2019 ISAKOS Biennial Congress ePoster #784
Anterior Cruciate Ligament Reconstruction with or without a Lateral Extra-Articular Tenodesis: Functional Outcomes from the ISAKOS-Sponsored Stability Study
Robert G. McCormack, MD, New Westminster, BC CANADA
Alan Getgood, MD, FRCS(Tr&Orth), DipSEM, London, ON CANADA
Dianne M. Bryant, PhD, London, ON CANADA
Robert Litchfield, MD, FRCSC, London, ON CANADA
Mark A. Heard, MD, FRCS, Canmore, AB CANADA
Peter B. MacDonald, MD, FRCS, Dip Sport Med, Winnipeg, MB CANADA
Tim Spalding, FRCS(Orth), Coventry, West Midlands UNITED KINGDOM
Peter Verdonk, MD, PhD, Zwijnaarde BELGIUM
Devin Clarke Peterson, MD, FRCSC, Dip Sport Med, Ancaster, Ontario CANADA
Davide Bardana, MD, Kingston, ON CANADA
Alex Rezansoff, MD, FRCSC, Calgary, AB CANADA
Stability Study Group, MD, London, ON CANADA
Fowler Kennedy Sport Medicine Clinic, Western University , London, ON, CANADA
FDA Status Not Applicable
At 6 months postoperative, we found significant differences, in favor of ACLR alone, for hop test limb symmetry index, peak torque, average power quadriceps index, and a subjective functional score. All outcomes were no longer statistically different by 12 months postoperative. The addition of LET may mean a slower rate of recovery with no differences from 12 months onward.
The addition of a lateral extra-articular tenodesis (LET) to anterior cruciate ligament reconstruction (ACLR) has been proposed to improve rotational stability and reduce failure rates. It is not clear what effect the addition of an LET has to functional recovery.
The purpose of this study is to investigate the effect of LET on functional indices within a subset of patients enrolled in the multicenter Stability Study.
In this multicenter, randomized clinical trial, 624 active patients under the age of 25 years were randomly allocated to either ACLR alone (control) or ACLR with LET then followed for two years postoperatively. Three of the 9 study centres collected functional outcome data. The primary outcome for functional assessment was Limb Symmetry Index (LSI) calculated using a series of four hop tests at 6, 12 and 24 months postoperative. Secondary outcome measures included quadriceps index (QI) and hamstrings index (HTI) measured using an isokinetic dynamometer and Lower Extremity Functional Scale (LEFS).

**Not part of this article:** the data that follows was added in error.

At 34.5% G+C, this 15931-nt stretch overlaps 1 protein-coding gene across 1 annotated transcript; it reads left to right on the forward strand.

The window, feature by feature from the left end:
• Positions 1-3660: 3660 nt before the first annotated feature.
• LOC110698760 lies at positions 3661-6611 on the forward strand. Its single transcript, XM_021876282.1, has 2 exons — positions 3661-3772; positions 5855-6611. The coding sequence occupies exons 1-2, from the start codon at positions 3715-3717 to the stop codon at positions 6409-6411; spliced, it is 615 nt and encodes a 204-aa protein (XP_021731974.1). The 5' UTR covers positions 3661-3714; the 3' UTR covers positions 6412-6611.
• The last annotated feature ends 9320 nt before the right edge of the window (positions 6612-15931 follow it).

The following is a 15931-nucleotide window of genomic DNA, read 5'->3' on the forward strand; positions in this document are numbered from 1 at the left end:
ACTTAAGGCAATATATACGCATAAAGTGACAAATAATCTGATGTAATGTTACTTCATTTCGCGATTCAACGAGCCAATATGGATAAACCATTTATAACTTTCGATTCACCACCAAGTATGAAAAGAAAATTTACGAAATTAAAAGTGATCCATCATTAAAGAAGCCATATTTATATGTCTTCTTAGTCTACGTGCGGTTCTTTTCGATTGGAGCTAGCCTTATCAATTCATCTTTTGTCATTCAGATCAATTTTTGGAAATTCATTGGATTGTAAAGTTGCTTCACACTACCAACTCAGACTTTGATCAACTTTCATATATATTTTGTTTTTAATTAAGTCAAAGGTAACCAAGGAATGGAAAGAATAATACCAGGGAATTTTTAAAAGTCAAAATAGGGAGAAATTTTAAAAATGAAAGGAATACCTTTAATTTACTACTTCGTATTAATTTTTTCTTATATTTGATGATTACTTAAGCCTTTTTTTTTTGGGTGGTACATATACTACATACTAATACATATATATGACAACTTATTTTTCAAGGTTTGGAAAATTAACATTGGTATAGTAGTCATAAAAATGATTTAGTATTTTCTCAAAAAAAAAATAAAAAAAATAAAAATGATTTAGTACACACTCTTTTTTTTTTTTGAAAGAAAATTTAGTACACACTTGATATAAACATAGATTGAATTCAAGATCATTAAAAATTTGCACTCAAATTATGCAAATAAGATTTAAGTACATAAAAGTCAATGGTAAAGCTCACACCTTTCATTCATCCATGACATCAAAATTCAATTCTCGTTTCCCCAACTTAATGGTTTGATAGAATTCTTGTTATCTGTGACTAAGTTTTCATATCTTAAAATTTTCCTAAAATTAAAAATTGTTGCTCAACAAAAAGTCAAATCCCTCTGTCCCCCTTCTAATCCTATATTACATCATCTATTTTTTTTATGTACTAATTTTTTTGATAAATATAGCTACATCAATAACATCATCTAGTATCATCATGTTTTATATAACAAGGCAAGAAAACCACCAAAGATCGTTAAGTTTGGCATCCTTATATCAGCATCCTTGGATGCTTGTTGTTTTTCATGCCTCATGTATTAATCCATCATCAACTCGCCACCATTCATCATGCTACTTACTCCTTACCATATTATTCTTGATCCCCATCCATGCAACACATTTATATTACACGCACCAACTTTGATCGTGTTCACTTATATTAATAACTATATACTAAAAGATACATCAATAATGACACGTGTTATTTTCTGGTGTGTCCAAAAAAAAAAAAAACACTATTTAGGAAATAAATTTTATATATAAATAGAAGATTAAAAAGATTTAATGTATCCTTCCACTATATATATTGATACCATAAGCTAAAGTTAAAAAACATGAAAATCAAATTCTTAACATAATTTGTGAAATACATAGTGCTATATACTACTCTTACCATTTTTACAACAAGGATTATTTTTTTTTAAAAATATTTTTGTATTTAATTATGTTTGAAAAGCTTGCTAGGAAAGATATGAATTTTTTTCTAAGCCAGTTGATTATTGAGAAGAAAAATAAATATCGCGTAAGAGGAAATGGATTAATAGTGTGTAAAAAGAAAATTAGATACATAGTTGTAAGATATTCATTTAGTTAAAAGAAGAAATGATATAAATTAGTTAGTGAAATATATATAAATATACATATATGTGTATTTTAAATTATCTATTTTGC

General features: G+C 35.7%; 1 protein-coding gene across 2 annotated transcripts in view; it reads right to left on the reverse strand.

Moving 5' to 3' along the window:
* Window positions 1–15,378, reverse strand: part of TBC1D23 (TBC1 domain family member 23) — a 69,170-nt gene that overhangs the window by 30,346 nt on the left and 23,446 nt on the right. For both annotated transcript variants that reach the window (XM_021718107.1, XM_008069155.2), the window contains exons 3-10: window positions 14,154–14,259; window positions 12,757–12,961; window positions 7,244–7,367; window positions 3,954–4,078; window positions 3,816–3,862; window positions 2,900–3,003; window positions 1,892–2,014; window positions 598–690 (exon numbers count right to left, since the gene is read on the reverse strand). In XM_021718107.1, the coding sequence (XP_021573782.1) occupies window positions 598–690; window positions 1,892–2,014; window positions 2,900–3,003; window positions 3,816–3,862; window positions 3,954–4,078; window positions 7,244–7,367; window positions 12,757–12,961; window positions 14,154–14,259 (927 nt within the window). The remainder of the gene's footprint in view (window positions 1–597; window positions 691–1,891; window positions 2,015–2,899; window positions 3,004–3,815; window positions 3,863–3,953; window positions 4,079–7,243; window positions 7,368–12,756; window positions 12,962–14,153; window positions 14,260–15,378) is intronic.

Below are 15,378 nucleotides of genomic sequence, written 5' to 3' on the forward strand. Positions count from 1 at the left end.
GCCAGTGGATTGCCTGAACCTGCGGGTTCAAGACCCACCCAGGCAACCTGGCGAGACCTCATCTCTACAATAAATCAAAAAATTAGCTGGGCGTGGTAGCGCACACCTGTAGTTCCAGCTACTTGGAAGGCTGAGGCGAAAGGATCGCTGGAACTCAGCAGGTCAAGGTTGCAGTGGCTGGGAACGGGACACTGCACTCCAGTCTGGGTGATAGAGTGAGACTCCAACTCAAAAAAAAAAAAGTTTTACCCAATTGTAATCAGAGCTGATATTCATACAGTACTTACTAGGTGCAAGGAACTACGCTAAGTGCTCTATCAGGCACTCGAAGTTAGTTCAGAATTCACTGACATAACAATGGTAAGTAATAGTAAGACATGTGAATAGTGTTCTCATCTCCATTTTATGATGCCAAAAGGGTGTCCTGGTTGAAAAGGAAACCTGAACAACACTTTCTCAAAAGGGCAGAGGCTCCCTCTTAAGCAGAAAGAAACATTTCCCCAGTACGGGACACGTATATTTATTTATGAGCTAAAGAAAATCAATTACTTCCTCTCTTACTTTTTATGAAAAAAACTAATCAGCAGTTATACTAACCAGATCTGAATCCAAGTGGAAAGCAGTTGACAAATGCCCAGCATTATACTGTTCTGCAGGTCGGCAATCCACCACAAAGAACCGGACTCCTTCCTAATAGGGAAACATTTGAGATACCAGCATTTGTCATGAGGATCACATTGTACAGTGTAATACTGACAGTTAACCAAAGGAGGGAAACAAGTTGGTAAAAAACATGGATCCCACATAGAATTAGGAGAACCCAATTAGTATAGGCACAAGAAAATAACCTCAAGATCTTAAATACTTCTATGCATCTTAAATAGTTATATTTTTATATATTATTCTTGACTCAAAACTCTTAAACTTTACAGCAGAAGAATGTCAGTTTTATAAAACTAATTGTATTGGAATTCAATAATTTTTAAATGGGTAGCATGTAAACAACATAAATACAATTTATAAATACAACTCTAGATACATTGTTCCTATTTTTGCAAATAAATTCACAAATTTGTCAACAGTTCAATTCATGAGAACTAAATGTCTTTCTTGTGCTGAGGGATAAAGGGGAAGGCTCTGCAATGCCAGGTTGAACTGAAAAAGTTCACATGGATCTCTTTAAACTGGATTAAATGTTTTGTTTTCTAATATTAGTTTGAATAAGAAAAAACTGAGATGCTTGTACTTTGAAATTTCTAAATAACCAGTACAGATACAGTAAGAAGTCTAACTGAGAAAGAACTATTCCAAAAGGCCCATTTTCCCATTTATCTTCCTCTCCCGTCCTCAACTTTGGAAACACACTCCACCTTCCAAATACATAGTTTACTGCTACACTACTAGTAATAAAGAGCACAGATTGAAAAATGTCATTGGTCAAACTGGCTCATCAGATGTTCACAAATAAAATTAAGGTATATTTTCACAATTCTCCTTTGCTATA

To date, 229, 247 and 230 patients have completed the hop tests at 6, 12 and 24 months postoperatively. At six months, the ACLR alone group had an LSI of 94.5% ± 0.8 and the ACLR plus LET group had an LSI of 91.5% ± 0.8 (p=0.01). At 12 months, the ACLR alone group had an LSI of 96.1% ± 0.5 and the ACLR plus LET group had an LSI of 95.4% ± 0.5 (p=0.33). Isokinetic strength testing was completed by 176, 160 and 121 patients at 6, 12 and 24 months respectively. At six months, the ACLR alone group had a QI peak torque of 79.3% ± 1.5 and an average power of 81.0% ± 1.5 and the ACLR plus LET group had a QI peak torque of 74.7% ± 1.5 (p=0.04) and an average power of 76.0% ± 1.4 (p=0.01). At 12 months, the ACLR alone group had a QI peak torque of 90.1% ± 1.4 and an average power of 89.9% ± 1.4 and the ACLR plus LET group had a QI peak torque of 86.9% ± 1.4 (p=0.12) and an average power QI of 87.9% ± 1.4 (p=0.32). At six months, the ACLR alone group had a LEFS score of 70.2 ± 0.8 and the ACLR plus LET group had a LEFS score of 68.5 ± 0.8 (p=0.03). At 12 months, the ACLR alone group had a LEFS score of 71.9± 0.9 and the ACLR plus LET group had a LEFS score of 73.4 ± 0.9 (p=0.24). No significant differences exist between the two groups at 12 or 24 months for HTI.
Significant differences were found at six months between the two groups for hop test LSI, peak torque and average power QI and subjective functional score, in favor of the ACLR alone, all of which normalized by 12 months. The addition of LET would suggest a slower rate of recovery with no differences from 12 months onward.